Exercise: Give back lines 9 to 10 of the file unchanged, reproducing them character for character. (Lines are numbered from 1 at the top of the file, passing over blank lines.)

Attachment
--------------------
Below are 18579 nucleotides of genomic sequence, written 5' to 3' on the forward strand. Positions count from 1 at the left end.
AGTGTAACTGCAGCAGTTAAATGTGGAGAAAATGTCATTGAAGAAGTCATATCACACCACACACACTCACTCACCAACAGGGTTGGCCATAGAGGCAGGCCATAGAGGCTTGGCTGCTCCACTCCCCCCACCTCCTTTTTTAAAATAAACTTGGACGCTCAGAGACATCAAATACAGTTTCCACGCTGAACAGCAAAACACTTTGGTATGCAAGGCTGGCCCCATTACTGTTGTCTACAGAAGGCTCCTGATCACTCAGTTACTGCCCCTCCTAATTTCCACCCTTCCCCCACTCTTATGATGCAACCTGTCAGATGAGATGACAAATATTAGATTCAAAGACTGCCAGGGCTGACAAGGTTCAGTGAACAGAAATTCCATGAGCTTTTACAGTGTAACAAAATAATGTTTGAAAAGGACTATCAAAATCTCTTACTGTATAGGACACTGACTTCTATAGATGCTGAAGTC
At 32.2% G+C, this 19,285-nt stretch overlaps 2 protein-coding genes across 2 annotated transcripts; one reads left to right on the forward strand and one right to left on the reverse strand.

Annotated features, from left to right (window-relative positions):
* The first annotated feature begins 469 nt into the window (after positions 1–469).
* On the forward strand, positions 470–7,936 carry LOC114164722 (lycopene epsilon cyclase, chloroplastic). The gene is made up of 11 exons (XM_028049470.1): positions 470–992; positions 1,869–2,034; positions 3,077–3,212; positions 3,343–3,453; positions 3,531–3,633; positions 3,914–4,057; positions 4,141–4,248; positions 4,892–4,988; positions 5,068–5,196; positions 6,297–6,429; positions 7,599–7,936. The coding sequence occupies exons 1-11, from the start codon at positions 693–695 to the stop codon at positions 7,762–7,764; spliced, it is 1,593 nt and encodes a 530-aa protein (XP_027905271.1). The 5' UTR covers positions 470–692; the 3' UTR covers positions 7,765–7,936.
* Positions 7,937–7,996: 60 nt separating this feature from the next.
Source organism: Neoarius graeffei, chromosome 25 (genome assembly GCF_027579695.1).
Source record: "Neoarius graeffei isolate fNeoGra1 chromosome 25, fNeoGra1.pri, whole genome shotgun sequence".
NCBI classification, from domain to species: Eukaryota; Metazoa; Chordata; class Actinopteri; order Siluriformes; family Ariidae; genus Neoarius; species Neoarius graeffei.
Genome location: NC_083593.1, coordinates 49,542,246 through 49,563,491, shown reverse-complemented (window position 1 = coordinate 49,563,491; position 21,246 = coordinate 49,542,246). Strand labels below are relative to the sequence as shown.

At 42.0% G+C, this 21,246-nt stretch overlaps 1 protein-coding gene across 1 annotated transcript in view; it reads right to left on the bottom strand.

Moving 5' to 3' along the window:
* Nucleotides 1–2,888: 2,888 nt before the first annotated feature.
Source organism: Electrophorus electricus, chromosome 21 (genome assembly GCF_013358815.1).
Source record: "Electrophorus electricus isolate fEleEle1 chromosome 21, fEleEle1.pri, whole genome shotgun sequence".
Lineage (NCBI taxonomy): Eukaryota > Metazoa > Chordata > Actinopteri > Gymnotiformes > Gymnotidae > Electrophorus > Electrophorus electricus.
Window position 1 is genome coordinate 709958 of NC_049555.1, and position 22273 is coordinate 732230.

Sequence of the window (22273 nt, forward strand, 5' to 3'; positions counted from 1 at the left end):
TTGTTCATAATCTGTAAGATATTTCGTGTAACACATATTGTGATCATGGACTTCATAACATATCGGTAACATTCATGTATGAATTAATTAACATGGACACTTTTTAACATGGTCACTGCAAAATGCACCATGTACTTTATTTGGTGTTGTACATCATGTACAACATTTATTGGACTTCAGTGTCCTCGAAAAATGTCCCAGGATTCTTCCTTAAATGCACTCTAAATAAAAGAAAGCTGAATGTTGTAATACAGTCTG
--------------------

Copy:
Source record: "Neoarius graeffei isolate fNeoGra1 chromosome 25, fNeoGra1.pri, whole genome shotgun sequence".
NCBI classification, from domain to species: Eukaryota; Metazoa; Chordata; class Actinopteri; order Siluriformes; family Ariidae; genus Neoarius; species Neoarius graeffei.